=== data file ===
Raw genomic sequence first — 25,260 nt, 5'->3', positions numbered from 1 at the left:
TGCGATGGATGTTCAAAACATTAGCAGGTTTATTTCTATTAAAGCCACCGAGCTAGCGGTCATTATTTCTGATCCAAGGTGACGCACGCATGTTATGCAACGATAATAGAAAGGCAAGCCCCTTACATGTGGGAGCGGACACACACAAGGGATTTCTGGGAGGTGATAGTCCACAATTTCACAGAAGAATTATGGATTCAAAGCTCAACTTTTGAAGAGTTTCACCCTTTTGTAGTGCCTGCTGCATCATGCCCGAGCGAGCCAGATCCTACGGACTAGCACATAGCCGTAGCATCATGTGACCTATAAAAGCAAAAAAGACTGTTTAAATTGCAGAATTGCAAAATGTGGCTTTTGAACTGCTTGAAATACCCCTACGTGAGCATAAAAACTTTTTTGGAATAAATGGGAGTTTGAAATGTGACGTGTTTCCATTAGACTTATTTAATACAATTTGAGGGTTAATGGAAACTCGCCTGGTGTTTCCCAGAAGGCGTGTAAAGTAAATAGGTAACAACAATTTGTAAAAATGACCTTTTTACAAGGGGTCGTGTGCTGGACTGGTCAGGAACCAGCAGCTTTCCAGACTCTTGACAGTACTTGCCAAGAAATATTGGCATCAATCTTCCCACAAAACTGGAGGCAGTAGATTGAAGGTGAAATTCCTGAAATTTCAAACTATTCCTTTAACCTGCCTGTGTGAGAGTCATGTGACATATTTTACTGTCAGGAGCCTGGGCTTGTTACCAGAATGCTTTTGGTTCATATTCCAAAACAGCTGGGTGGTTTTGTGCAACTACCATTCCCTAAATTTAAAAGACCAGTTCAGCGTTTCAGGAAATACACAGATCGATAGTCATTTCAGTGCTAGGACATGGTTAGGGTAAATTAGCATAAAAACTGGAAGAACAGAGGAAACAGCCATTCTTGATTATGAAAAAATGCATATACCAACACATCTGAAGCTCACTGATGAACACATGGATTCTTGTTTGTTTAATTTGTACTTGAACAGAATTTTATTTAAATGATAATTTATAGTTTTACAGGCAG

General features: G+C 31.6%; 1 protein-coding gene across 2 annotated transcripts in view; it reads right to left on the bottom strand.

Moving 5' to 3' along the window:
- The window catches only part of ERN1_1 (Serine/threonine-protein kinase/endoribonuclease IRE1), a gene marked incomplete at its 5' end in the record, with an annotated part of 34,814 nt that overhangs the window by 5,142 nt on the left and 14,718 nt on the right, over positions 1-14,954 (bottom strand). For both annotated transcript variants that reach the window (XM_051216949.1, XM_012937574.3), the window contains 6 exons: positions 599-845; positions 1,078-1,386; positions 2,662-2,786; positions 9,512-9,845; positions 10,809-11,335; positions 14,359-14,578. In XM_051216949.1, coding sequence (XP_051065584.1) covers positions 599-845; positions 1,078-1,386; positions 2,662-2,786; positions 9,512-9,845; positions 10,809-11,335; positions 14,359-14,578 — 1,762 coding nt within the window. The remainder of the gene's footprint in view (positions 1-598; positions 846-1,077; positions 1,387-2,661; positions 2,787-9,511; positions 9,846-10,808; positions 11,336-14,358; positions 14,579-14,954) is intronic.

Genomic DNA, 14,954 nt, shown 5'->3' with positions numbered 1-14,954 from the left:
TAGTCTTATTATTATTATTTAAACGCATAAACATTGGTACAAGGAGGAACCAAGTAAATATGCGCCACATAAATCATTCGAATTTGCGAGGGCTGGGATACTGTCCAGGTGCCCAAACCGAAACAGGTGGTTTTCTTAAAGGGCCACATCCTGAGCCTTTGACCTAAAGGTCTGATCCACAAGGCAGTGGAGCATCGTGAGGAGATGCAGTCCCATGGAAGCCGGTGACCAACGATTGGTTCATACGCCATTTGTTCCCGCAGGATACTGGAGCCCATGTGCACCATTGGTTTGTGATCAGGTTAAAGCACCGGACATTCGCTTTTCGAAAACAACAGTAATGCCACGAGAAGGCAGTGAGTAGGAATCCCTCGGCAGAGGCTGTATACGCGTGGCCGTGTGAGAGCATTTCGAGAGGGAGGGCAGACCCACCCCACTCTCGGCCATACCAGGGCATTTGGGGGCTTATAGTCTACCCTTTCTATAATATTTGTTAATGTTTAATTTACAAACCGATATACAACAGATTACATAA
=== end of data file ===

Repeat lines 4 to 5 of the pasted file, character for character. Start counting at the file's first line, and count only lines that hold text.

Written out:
Moving 5' to 3' along the window:
- The window catches only part of ERN1_1 (Serine/threonine-protein kinase/endoribonuclease IRE1), a gene marked incomplete at its 5' end in the record, with an annotated part of 34,814 nt that overhangs the window by 5,142 nt on the left and 14,718 nt on the right, over positions 1-14,954 (bottom strand). For both annotated transcript variants that reach the window (XM_051216949.1, XM_012937574.3), the window contains 6 exons: positions 599-845; positions 1,078-1,386; positions 2,662-2,786; positions 9,512-9,845; positions 10,809-11,335; positions 14,359-14,578. In XM_051216949.1, coding sequence (XP_051065584.1) covers positions 599-845; positions 1,078-1,386; positions 2,662-2,786; positions 9,512-9,845; positions 10,809-11,335; positions 14,359-14,578 — 1,762 coding nt within the window. The remainder of the gene's footprint in view (positions 1-598; positions 846-1,077; positions 1,387-2,661; positions 2,787-9,511; positions 9,846-10,808; positions 11,336-14,358; positions 14,579-14,954) is intronic.